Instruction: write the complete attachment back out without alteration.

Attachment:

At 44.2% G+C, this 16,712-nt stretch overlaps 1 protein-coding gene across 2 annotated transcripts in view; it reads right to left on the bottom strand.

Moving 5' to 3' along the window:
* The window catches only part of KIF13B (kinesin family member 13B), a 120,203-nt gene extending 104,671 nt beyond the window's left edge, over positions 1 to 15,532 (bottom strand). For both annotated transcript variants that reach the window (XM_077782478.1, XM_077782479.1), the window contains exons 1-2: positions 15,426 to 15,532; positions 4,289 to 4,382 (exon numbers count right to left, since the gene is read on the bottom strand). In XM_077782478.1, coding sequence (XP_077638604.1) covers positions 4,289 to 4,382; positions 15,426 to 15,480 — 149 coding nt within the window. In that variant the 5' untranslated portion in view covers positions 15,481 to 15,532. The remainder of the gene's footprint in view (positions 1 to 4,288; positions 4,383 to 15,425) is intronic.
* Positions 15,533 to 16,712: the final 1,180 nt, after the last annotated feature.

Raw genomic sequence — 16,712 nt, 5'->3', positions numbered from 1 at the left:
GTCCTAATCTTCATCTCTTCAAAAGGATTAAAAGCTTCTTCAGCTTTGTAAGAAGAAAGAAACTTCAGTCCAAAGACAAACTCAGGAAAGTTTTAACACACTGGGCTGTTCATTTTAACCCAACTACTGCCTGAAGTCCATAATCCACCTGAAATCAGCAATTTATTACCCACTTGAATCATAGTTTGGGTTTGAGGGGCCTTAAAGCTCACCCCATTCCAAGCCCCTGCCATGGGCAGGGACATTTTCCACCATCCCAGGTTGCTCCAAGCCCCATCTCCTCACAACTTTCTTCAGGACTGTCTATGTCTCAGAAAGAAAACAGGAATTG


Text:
At 44.2% G+C, this 16,712-nt stretch overlaps 1 protein-coding gene across 2 annotated transcripts in view; it reads right to left on the bottom strand.

Moving 5' to 3' along the window:
* The window catches only part of KIF13B (kinesin family member 13B), a 120,203-nt gene extending 104,671 nt beyond the window's left edge, over positions 1 to 15,532 (bottom strand). For both annotated transcript variants that reach the window (XM_077782478.1, XM_077782479.1), the window contains exons 1-2: positions 15,426 to 15,532; positions 4,289 to 4,382 (exon numbers count right to left, since the gene is read on the bottom strand). In XM_077782478.1, coding sequence (XP_077638604.1) covers positions 4,289 to 4,382; positions 15,426 to 15,480 — 149 coding nt within the window. In that variant the 5' untranslated portion in view covers positions 15,481 to 15,532. The remainder of the gene's footprint in view (positions 1 to 4,288; positions 4,383 to 15,425) is intronic.
* Positions 15,533 to 16,712: the final 1,180 nt, after the last annotated feature.

Raw genomic sequence — 16,712 nt, 5'->3', positions numbered from 1 at the left:
GTCCTAATCTTCATCTCTTCAAAAGGATTAAAAGCTTCTTCAGCTTTGTAAGAAGAAAGAAACTTCAGTCCAAAGACAAACTCAGGAAAGTTTTAACACACTGGGCTGTTCATTTTAACCCAACTACTGCCTGAAGTCCATAATCCACCTGAAATCAGCAATTTATTACCCACTTGAATCATAGTTTGGGTTTGAGGGGCCTTAAAGCTCACCCCATTCCAAGCCCCTGCCATGGGCAGGGACATTTTCCACCATCCCAGGTTGCTCCAAGCCCCATCTCCTCACAACTTTCTTCAGGACTGTCTATGTCTCAGAAAGAAAACAGGAATTG